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Nebraska Lawmakers Defeat Bill That Would Have Classified Poker as Game of Skill

Nebraska Lawmakers Defeat Bill That Would Have Classified Poker as Game of Skill 0001

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  • Last week, Nebraska lawmakers shot down a bill that would have classified poker as a game of skill.

Last week, Nebraska lawmakers shot down a bill that would have classified poker as a game of skill.

According to the Associated Press, the bill, which was sponsored by sponsor Sen. Tyson Larson of O’Neill, was debated for the maximum allowance of six hours and only received 16 of the needed 33 votes that would have settled the debate and forced a vote on the bill.

“We hear a lot about property tax relief, limited government and the state not getting involved. If we care about those issues, here’s an outside-the-box opportunity to show that we take these things seriously,” said Sen. Larson. “We can help our local communities and their fundraising efforts.”

I think this is chance. I’m not willing to bet Nebraska’s future on expanded gambling.

Sen. Larson's bill sought to classify poker as a game of skill rather than a game of chance, which are banned by the state constitution.

Unfortunately, many other Senators did not agree and argued that gambling expansion in any form would ultimately hurt the state.

“We’re going into very dangerous territory here by slowly and surely peeling away that which makes us great,” said Sen. Lydia Brasch of Bancroft. “I think this is chance. I’m not willing to bet Nebraska’s future on expanded gambling.”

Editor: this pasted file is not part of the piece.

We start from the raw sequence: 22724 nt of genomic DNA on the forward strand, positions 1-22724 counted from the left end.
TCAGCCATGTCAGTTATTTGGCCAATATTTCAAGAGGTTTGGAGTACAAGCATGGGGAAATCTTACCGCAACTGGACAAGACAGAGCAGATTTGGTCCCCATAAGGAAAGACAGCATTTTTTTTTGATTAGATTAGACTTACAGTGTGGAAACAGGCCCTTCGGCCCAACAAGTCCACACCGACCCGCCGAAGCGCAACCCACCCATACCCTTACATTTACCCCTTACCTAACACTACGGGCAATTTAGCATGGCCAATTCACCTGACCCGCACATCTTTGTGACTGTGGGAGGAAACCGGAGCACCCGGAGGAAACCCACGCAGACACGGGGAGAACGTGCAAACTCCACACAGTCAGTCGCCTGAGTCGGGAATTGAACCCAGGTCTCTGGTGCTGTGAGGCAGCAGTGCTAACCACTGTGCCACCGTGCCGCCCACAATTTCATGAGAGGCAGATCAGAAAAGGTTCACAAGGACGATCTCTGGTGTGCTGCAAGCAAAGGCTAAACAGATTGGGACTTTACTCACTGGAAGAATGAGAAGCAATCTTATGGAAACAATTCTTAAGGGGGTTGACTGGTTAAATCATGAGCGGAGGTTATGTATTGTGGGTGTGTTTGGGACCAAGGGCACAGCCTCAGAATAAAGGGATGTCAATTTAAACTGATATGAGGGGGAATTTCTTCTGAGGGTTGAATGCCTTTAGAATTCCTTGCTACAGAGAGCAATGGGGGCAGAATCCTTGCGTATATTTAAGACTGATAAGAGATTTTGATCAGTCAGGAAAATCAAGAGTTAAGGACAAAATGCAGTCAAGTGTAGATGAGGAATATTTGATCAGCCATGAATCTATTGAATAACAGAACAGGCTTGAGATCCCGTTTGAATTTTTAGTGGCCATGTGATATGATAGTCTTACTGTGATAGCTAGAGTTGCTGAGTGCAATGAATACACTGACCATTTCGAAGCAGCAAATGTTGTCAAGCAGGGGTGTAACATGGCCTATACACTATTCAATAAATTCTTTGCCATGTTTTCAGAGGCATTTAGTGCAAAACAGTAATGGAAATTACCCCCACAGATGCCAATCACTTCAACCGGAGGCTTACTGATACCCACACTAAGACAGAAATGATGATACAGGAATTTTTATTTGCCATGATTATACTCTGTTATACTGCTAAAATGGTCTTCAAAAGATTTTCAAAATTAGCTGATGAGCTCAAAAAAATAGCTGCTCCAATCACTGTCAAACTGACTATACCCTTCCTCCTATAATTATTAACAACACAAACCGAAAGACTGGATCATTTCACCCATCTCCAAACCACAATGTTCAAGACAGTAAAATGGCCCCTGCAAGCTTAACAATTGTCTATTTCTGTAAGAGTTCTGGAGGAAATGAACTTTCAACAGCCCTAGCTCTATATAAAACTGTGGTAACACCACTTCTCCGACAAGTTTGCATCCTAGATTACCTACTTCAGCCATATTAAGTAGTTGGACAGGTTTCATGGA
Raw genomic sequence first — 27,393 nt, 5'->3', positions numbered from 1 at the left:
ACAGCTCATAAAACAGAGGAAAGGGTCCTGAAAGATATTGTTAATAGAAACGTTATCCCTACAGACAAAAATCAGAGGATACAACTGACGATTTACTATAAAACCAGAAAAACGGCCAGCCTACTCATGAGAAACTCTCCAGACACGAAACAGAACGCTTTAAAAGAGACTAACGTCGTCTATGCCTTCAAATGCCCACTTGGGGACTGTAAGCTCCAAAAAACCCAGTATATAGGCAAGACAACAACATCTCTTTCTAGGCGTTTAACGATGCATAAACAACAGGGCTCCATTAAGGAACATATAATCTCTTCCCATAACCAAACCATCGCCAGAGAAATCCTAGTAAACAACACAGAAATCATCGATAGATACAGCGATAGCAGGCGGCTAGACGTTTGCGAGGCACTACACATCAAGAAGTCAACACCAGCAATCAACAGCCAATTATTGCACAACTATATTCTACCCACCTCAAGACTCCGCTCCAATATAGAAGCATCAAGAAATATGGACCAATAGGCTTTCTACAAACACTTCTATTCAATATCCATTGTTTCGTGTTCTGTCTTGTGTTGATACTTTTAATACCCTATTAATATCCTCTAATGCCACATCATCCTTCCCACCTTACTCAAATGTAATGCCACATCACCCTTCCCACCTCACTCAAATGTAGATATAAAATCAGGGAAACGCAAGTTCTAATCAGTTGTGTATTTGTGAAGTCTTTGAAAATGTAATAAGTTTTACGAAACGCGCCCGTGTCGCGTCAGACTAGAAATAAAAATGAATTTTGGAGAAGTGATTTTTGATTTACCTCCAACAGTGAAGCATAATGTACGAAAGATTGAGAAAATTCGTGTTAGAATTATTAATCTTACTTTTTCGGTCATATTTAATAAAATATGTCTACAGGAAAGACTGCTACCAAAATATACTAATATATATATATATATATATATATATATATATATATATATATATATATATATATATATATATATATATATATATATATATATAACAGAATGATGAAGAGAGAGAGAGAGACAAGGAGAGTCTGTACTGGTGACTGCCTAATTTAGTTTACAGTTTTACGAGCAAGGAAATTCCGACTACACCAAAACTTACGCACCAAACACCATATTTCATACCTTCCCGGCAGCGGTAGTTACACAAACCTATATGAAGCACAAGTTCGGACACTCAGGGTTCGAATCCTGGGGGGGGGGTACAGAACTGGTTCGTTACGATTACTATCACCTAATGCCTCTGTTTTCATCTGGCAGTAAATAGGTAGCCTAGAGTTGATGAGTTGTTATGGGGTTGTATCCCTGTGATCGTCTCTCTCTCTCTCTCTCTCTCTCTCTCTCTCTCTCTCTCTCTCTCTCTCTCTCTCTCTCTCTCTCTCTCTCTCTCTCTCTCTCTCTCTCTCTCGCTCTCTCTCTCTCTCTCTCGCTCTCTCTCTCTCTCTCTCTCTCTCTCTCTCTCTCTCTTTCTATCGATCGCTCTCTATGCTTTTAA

Meanwhile, Sen. Jim Smith of Papillion believed the bill would be ineffective in helping reduce property taxes: “It’s similar to saying I’m going to lose weight and I’m going to be better fit in the new year by eating a box of doughnuts every day.”

Interestingly, Sen. Ken Schilz of Ogallala supported the bill, pointing out Nebraska offers both Powerball or Keno.

“The state is happy and the communities are happy to take that money because it does good things for the community,” he said. “And we shouldn’t forget that.”

Finally, Sen. Larson opted to file a motion to reconsider that vote as many senators were absent during the debate.

“I think that they all deserve the chance to listen and make their own decision on the amendment,” he concluded.

For more information, visit cbcgamingreports.com.

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